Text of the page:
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July 10, 2007 > Traffic talk - Port of Oakland

Traffic talk - Port of Oakland

Traffic builds every morning along the I-880 corridor stretching through our area and often cited as one of the most congested highways of the Bay Area. Along with thousands of commuters and trucks serving local businesses, a major segment of truck traffic originates from the Port of Oakland, the third largest entry point for cargo ocean vessels in California. Traffic of another sort impacts the local landscape as well; containers and other cargo loaded on railcars, pulled by locomotives. Both forms of transportation have a significant impact on our home, the southeastern part of the Bay Area, yet many of us are unaware of the strategic position we occupy, cursing the inconvenience of delays at railroad crossings and the overcrowding of our roads with little understanding of what can be done about these problems.

Before interstate highways and trucks became a major part of the national transportation system, railroads were one of the few methods to efficiently transport merchandise throughout the country. Without major river connections to many locations, an overland river of steel train tracks carried the load. The greater Tri-City area is steeped in railroad history, without which, much of its economic life would have atrophied, limited to local commerce and consumption.

Many agencies are planning for future growth of road and rail. Recently the Fremont City Council listened to a presentation by regional transportation consultant Tom Matoff of LTK Engineering Services who outlined the status of Regional and High Speed Rail Plans and how they would affect the area. This will be explored in future articles. Projects such as the planned Dumbarton Rail commuter train, Union City's Intermodal Station, Hayward's Route 238 corridor, Fremont's Mission/I-880 intersection and grade separations and the Milpitas light rail connection with San Jose and its Calaveras Blvd. connection between I-880 and I-680 are examples of transportation issues of current interest.

The impact of the Port of Oakland on our area should not be underestimated; this series begins with basic information about this important connection between the United States and its Pacific trading partners. TCV asked Libby Schaaf, Director of Public Affairs a few questions about the Port of Oakland. In the next installment, rail transportation from the Port of Oakland will be considered in depth.

TCV: Is the Port of Oakland owned by the City of Oakland?

Schaaf: We are an independent department of the City of Oakland. Our commissioners are nominated by the mayor, and confirmed by the city council. They serve four years in staggered terms. However, the land we operate on is state title in trust land and so the state has a lot of regulatory power over us and much of what we can do is governed by title in trust law as much, if not more than, our city's charter. We have many layers of regulation over us, but we are an independent department of the City of Oakland.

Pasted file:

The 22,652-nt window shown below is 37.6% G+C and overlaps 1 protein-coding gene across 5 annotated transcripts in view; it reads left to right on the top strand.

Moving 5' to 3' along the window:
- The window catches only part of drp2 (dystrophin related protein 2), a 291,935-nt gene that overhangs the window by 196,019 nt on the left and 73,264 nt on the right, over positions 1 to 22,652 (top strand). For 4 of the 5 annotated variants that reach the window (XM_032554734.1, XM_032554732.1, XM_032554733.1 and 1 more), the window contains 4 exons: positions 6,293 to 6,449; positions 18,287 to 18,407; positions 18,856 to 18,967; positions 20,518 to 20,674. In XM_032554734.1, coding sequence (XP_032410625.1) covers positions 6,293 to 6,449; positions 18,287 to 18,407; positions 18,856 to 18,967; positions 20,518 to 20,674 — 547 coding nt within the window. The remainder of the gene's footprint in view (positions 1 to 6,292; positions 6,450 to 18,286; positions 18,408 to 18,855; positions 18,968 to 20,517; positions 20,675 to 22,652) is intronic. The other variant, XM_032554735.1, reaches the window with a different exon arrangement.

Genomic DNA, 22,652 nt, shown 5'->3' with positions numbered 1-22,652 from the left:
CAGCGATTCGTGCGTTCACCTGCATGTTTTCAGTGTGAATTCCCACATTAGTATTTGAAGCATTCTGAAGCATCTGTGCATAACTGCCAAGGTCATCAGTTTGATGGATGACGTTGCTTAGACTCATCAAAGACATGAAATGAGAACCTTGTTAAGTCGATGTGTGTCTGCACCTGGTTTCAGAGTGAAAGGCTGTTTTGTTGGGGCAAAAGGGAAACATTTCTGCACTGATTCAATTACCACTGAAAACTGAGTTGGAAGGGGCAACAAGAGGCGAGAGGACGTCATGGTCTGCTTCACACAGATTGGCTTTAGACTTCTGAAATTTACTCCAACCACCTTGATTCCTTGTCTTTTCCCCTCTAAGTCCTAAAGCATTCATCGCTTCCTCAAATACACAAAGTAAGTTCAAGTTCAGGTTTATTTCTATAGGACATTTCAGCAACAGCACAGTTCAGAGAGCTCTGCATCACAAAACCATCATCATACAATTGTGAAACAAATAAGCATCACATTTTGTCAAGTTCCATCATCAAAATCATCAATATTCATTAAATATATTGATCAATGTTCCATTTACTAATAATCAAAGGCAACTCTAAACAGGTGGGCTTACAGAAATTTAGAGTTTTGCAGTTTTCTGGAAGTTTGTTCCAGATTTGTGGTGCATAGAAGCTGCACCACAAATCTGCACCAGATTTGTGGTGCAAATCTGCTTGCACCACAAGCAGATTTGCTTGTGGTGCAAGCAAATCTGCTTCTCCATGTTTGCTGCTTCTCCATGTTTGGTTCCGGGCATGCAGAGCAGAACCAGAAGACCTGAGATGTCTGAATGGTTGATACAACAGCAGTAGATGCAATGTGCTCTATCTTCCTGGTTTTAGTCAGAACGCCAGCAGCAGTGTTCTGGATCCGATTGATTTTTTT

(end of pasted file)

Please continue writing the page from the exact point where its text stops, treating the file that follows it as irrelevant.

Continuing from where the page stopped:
TCV: Where does Oakland stand in relationship to other ports on the West Coast?

Schaaf: We're similar in size to Tacoma and Seattle. We're the fourth busiest port in the country for container shipping. Los Angeles and Long Beach are number one and two in the state of California. To give you an idea of how much bigger they are, combined they do 89% of container traffic in California. We do 8%. The third largest port in the country is the New York/ New Jersey. Container shipping has become prevalent and lends itself to increased security as well.

TCV: How does cargo leave the port?

Schaaf: The majority is put on trucks but we have a number of opportunities to expand rail traffic. A little less than a year ago, the former Oakland Army Base land transferred to us. We have the opportunity to develop that land and our primary focus is to build an expanded intermodal rail yard giving us more capacity to transport by rail. There is quite a bit of information that suggests that trade with Asia will triple by the year 2020. Oakland is looking at how much of that increasing cargo we want to capture.

TCV: With the price of fuel, will short haul rail become more inviting?

Schaaf: It makes economic sense to put things on a train when traveling certain minimum distances. We are also looking carefully at increasing short haul rail since it is less polluting and causes less congestion on the freeways. One other thing we are considering for the future is the use of barges - using the delta to get to the Sacramento area.

TCV: If people want to see the port, are there tours?

Schaff: Yes, during the summer we have free harbor tours and they often are booked to capacity. We're adding an extra one this year. Last year, over 5,000 people took the harbor tour. We also have a free speaker bureau for groups.

TCV: What other impact does the Port of Oakland have on our area?

Schaff: Although many people do not work directly for the Port of Oakland, we have studied the economic impact of our facility. The Port of Oakland is responsible for about 55,000 jobs in the region. A tremendous number of business partners are involved in transferring cargo from here to its final destination. We only touch it for one hot second in its travels.

More information is available at
Harbor Tour Hotline: (510) 627-1188.

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